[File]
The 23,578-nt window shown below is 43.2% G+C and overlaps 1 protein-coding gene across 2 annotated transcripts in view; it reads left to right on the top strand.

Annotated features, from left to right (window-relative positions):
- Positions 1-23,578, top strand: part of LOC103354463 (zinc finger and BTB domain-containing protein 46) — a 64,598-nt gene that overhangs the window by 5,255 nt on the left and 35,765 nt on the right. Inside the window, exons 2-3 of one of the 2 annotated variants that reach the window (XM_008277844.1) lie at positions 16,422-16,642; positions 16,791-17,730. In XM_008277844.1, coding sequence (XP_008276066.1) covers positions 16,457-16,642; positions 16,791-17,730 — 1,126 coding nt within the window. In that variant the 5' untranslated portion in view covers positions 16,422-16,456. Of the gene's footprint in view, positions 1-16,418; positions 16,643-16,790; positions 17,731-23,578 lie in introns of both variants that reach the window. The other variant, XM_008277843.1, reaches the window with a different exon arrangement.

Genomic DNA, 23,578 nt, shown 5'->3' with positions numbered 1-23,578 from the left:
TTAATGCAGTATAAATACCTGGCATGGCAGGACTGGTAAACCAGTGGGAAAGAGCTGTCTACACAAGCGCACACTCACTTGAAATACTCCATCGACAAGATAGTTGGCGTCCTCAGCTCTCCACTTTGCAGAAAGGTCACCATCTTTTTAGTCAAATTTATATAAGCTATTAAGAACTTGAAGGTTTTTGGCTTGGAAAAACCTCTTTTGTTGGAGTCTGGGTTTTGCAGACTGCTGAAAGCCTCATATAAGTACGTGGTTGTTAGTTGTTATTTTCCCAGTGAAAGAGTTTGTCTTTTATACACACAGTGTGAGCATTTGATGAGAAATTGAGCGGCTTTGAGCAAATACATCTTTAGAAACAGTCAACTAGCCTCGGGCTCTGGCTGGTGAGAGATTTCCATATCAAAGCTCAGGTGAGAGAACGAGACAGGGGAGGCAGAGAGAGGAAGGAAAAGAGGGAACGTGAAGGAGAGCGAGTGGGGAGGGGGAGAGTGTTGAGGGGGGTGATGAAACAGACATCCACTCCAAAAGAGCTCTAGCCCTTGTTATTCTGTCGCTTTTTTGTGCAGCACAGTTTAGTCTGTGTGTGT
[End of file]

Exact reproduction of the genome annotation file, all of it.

The 23,578-nt window shown below is 43.2% G+C and overlaps 1 protein-coding gene across 2 annotated transcripts in view; it reads left to right on the top strand.

Annotated features, from left to right (window-relative positions):
- Positions 1-23,578, top strand: part of LOC103354463 (zinc finger and BTB domain-containing protein 46) — a 64,598-nt gene that overhangs the window by 5,255 nt on the left and 35,765 nt on the right. Inside the window, exons 2-3 of one of the 2 annotated variants that reach the window (XM_008277844.1) lie at positions 16,422-16,642; positions 16,791-17,730. In XM_008277844.1, coding sequence (XP_008276066.1) covers positions 16,457-16,642; positions 16,791-17,730 — 1,126 coding nt within the window. In that variant the 5' untranslated portion in view covers positions 16,422-16,456. Of the gene's footprint in view, positions 1-16,418; positions 16,643-16,790; positions 17,731-23,578 lie in introns of both variants that reach the window. The other variant, XM_008277843.1, reaches the window with a different exon arrangement.

Genomic DNA, 23,578 nt, shown 5'->3' with positions numbered 1-23,578 from the left:
TTAATGCAGTATAAATACCTGGCATGGCAGGACTGGTAAACCAGTGGGAAAGAGCTGTCTACACAAGCGCACACTCACTTGAAATACTCCATCGACAAGATAGTTGGCGTCCTCAGCTCTCCACTTTGCAGAAAGGTCACCATCTTTTTAGTCAAATTTATATAAGCTATTAAGAACTTGAAGGTTTTTGGCTTGGAAAAACCTCTTTTGTTGGAGTCTGGGTTTTGCAGACTGCTGAAAGCCTCATATAAGTACGTGGTTGTTAGTTGTTATTTTCCCAGTGAAAGAGTTTGTCTTTTATACACACAGTGTGAGCATTTGATGAGAAATTGAGCGGCTTTGAGCAAATACATCTTTAGAAACAGTCAACTAGCCTCGGGCTCTGGCTGGTGAGAGATTTCCATATCAAAGCTCAGGTGAGAGAACGAGACAGGGGAGGCAGAGAGAGGAAGGAAAAGAGGGAACGTGAAGGAGAGCGAGTGGGGAGGGGGAGAGTGTTGAGGGGGGTGATGAAACAGACATCCACTCCAAAAGAGCTCTAGCCCTTGTTATTCTGTCGCTTTTTTGTGCAGCACAGTTTAGTCTGTGTGTGT